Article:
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Edith Pearlman; Trelawny of the Wells review; crime TV

A report on filmmaker Joe Wright's first stage production, a new version of Pinero's Trelawny of the Wells, plus Edith Pearlman on her new story collection and the Pope in fiction.

With Mark Lawson.

Director Joe Wright, whose film credits include Atonement and Anna Karenina, makes his stage debut with a new production of Pinero's Trelawny of the Wells. Described as Pinero's love letter to theatre, the play pokes fun at the cliches associated with life on the stage. Writer and comedian Viv Groskop gives her verdict.

Broadchurch and Mayday are two new TV thriller series starting next week. In Broadchurch, David Tennant and Olivia Colman star as detectives in a small coastal town trying to understand what lay behind the death of a young boy whose body was found at the foot of a cliff. Mayday has a similar theme, as a small community tries to find out what happened to a 14 year old who vanished without trace. Crime writer Dreda Say Mitchell and crime fiction specialist Jeff Park review the two series.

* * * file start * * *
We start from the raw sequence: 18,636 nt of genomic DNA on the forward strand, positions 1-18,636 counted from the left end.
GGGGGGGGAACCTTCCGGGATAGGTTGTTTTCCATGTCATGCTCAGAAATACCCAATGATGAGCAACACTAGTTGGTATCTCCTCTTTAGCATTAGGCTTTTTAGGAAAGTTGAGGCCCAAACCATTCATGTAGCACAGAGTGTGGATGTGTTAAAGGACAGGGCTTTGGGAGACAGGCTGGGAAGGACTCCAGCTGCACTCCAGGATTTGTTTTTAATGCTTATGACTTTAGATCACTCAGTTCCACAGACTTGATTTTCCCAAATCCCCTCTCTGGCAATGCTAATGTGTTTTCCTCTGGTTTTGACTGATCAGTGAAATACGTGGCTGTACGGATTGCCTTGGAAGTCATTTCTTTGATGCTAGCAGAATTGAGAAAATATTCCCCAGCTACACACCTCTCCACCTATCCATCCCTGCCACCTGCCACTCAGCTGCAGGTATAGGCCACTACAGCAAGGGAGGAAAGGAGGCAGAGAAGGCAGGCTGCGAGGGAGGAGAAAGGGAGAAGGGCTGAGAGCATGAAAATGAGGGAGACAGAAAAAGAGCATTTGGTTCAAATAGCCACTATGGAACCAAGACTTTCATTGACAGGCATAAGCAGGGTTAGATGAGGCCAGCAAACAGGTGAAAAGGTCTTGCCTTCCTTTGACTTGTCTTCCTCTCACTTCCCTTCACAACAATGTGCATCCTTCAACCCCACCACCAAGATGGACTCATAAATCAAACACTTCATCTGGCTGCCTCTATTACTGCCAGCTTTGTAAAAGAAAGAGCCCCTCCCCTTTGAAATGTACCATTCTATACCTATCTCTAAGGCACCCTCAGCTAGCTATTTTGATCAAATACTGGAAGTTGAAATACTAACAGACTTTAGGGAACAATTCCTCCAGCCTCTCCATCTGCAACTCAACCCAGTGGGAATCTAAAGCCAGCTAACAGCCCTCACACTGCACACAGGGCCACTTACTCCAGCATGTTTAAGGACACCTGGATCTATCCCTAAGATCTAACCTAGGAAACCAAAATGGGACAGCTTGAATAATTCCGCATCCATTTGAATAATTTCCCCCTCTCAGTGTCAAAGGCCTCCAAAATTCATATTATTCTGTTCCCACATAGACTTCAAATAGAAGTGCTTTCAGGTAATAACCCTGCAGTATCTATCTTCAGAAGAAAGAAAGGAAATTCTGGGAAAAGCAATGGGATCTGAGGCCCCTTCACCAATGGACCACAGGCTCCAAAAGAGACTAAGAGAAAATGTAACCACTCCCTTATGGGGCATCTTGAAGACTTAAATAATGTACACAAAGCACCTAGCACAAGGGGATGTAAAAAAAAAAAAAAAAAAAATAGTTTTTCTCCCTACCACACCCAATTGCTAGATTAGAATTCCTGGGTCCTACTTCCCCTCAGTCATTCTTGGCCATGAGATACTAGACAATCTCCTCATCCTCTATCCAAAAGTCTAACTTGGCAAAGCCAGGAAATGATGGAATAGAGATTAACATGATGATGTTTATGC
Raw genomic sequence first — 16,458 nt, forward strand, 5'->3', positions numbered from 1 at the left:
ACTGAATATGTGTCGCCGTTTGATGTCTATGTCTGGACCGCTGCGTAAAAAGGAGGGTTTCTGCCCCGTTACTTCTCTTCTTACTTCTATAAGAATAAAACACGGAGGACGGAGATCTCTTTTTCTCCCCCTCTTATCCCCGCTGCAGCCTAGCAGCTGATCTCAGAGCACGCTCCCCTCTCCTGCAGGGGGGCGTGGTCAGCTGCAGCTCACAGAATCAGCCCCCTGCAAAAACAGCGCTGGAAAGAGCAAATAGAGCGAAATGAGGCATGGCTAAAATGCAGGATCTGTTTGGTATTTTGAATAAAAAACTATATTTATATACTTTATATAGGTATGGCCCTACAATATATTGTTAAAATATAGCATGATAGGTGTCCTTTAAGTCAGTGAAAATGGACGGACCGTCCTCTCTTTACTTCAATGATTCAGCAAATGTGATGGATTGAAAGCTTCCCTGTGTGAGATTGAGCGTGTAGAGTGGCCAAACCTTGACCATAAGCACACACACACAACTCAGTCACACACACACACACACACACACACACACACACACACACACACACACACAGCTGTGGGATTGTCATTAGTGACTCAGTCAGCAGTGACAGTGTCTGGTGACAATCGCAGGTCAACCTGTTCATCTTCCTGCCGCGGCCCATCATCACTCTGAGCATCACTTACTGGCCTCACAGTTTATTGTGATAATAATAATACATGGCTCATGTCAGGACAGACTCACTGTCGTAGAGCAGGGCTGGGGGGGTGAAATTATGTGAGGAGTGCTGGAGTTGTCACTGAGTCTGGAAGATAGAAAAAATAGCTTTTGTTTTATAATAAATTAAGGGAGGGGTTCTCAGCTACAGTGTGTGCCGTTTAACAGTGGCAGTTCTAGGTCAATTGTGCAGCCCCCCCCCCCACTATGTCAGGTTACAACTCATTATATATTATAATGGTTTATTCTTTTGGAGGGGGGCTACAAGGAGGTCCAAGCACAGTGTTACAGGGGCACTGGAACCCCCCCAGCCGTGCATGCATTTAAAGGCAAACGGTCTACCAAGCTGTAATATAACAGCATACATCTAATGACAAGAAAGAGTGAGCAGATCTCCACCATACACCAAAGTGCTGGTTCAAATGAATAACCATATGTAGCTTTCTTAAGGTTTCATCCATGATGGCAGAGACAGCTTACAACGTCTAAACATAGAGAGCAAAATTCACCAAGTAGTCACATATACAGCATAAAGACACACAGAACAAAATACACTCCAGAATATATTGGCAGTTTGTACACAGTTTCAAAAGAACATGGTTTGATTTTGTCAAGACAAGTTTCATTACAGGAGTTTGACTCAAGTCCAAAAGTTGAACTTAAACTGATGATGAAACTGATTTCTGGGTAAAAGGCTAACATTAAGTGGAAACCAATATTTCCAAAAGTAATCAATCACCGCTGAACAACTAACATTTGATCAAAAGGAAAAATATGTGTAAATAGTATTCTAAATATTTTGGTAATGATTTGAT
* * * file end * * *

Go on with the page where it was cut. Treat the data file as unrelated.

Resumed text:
Veteran American short story writer Edith Pearlman has received great acclaim for her new collection, Binocular Vision. The stories span 40 years of writing, with settings including tsarist Russia and London during the Blitz. Edith Pearlman discusses the appeal of the short form.

As Pope Benedict XVI enjoys his last full day in office before retiring on Thursday, writer Peter Stanford considers the papacy in fiction from Morris West's bestseller The Shoes Of The Fisherman to the bio-pics of the short life of Pope Joan.

Producer Ellie Bury.

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